The robotics market has always been complex, shifting, and uncertain, often characterised by bold public announcements that carry little weight, and less PR-friendly innovations that transform industries and create real economic advantage.
This year is no exception.
Tesla is set to unveil what is now known as the Optimus humanoid, formerly ‘Teslabot’, at an AI event at the end of September.
Often, humanoid robot unveilings are heavily stage managed, with the devices going through pre-programmed, scripted routines to create the illusion of advanced functionality.
At this point, it is unknown whether the event will reveal a physical design mock-up, perhaps with the intention of exciting investors and lifting Tesla stock. Or whether the company has built a working Optimus prototype, after what would appear to be an unfeasibly short development time – at least since the concept was revealed a year ago.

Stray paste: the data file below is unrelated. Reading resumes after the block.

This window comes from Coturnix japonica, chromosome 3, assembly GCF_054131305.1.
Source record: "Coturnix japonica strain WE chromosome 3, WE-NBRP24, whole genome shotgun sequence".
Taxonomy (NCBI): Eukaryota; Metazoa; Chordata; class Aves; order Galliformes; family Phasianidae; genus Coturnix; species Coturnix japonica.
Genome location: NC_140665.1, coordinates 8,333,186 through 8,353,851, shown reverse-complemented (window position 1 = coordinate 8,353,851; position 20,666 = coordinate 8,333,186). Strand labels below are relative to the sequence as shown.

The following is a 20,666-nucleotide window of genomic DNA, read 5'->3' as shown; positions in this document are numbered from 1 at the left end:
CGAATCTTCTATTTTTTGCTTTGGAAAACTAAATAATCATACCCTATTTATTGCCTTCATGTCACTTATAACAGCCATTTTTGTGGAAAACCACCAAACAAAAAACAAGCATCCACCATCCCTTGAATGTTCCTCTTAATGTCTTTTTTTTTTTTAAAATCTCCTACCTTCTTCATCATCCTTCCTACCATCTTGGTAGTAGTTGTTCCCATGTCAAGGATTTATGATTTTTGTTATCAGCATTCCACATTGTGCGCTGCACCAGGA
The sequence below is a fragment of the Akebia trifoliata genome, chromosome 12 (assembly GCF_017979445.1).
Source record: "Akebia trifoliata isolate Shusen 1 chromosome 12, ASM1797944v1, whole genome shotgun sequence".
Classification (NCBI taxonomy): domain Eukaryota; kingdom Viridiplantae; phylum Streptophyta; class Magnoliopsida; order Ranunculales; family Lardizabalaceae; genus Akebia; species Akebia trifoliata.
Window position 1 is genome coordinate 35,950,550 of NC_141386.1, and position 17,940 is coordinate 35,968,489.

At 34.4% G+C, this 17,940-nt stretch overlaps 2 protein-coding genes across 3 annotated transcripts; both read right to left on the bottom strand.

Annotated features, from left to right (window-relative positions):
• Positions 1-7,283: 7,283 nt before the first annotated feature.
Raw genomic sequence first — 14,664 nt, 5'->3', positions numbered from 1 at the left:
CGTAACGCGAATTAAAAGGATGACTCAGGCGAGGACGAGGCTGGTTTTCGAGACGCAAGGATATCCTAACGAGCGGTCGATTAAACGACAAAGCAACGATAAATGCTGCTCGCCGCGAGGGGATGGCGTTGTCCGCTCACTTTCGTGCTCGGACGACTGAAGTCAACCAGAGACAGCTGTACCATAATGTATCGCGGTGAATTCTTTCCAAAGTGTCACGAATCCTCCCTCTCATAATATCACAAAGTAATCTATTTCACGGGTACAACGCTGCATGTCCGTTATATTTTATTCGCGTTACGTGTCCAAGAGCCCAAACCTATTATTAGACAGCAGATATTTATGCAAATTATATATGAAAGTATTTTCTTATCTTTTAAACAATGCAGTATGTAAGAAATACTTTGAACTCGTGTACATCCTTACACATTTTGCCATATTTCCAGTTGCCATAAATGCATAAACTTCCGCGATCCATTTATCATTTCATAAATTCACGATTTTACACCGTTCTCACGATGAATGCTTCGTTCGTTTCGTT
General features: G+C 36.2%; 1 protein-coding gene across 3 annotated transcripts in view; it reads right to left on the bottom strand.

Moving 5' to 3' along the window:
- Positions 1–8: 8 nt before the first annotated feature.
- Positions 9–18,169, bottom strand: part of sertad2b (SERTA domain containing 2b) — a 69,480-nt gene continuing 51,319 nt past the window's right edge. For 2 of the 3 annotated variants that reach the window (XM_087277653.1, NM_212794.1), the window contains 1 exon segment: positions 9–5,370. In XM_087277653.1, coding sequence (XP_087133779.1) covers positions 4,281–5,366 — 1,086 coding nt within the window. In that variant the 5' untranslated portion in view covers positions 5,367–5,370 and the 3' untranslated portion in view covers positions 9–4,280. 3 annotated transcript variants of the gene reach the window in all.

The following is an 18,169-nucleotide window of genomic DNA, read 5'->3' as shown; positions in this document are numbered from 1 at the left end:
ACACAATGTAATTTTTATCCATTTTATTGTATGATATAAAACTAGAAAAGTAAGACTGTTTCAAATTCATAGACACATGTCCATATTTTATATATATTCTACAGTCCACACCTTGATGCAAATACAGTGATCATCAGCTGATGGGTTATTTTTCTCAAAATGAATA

No robotics expert I have spoken to since August 2021 is aware of Tesla acquiring robotics companies, beyond investing in its own automated factory processes.
From the information currently available, the Optimus robot will share onboard technology with the Tesla car line, including a system developed from Autopilot.
CEO Elon Musk – currently engaged in a legal battle over his on/off Twitter acquisition – claims that development of a robot line will take priority over other products and will, ultimately, create a market more valuable than electric vehicles (EVs).
But will it? It’s a dangerous assumption, when the utility of an EV and/or a connected, autonomous vehicle is far more obvious.
Over the years, countless advanced humanoid robots, such as Honda’s ASIMO, have been impressive engineering achievements whose real purpose has been to act as brand ambassadors and showcases of tech excellence.